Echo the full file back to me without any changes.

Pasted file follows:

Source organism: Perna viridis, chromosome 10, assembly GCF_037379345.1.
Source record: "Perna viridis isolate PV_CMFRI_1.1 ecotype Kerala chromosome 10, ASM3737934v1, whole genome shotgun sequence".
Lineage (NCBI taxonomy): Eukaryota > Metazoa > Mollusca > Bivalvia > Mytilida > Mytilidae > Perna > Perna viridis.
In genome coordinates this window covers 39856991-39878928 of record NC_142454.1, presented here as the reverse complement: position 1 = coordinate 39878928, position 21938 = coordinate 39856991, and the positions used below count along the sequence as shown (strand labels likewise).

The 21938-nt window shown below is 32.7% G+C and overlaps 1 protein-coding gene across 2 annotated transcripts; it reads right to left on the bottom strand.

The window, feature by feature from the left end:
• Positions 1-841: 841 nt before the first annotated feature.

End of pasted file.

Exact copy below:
Source organism: Perna viridis, chromosome 10, assembly GCF_037379345.1.
Source record: "Perna viridis isolate PV_CMFRI_1.1 ecotype Kerala chromosome 10, ASM3737934v1, whole genome shotgun sequence".
Lineage (NCBI taxonomy): Eukaryota > Metazoa > Mollusca > Bivalvia > Mytilida > Mytilidae > Perna > Perna viridis.
In genome coordinates this window covers 39856991-39878928 of record NC_142454.1, presented here as the reverse complement: position 1 = coordinate 39878928, position 21938 = coordinate 39856991, and the positions used below count along the sequence as shown (strand labels likewise).

The 21938-nt window shown below is 32.7% G+C and overlaps 1 protein-coding gene across 2 annotated transcripts; it reads right to left on the bottom strand.

The window, feature by feature from the left end:
• Positions 1-841: 841 nt before the first annotated feature.